Moderate videogame play can contribute to positive emotions (Allahverdipour, Bazargan,

Farhadinasab & Moeini 2010; Kutner & Olson 2008; Ryan, Rigby & Przybylski 2006; Przybylski,

Ryan & Rigby 2009; Wang, Khoo, Liu & Divaharan 2008).

• Moderate videogame play can contribute to emotional stability (Przybylski, Weinstein, Murrayama,

Lynch & Ryan 2011).

• Moderate videogame play can contribute to reducing emotional disturbances in children (Hull 2009).

• Positive mental wellbeing has been associated with videogame play as a means of relaxation and

stress reduction (Russoniello, O’Brien & Parks 2009; Snodgrass, Lacy, Dengah, Fagan & Most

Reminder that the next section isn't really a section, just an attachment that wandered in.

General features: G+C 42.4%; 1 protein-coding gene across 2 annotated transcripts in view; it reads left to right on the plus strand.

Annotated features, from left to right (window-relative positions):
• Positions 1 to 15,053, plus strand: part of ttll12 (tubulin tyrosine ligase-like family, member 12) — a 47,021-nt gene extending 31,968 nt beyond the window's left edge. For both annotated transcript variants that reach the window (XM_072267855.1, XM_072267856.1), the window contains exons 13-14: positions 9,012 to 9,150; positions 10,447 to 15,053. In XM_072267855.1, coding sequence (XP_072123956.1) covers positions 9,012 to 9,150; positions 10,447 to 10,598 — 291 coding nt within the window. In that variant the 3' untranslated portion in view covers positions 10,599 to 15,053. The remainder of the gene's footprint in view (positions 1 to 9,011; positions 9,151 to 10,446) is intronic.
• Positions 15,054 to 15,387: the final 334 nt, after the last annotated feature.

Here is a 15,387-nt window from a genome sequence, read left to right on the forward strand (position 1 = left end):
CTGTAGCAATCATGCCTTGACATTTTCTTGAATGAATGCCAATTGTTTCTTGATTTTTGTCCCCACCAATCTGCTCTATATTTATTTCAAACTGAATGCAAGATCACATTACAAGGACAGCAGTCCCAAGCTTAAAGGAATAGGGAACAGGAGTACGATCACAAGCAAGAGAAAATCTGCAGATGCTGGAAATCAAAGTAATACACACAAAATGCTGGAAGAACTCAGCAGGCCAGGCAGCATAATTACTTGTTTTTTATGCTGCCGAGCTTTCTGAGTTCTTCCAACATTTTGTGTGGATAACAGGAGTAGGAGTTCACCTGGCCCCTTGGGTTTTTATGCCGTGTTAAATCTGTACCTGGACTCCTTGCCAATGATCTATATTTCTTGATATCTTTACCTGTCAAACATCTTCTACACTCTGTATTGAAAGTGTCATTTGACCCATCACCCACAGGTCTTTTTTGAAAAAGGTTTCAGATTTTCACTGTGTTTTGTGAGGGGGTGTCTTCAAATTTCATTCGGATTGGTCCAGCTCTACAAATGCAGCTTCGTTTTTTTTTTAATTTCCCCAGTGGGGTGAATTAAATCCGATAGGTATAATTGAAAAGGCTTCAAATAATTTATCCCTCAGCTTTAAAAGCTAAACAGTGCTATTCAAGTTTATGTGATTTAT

2011; Wack & Tantleff-Dunn 2009).

• Depressed mood has been found to be significantly lower in the moderate players of videogames

compared to those who ‘never’ play videogames and those who play videogames to excess (Durkin

& Barber 2002).

• Non-gaming has been found to put boys, in particular, at greater risk for problems. Boys who did not

play any videogames during a typical week had a higher risk of emotional disturbance compared to

children who were using games for emotional regulation — to help them relax, to forget problems, or

to feel less lonely (Kutner & Olson 2008).

• Children play games as a means of mood alteration or ‘letting off steam’ in response to problems

with friends or parents. Feelings of anger, guilt, or frustration were dissipated after some time spent

in game play resulting in players feeling much happier (Colwell 2007).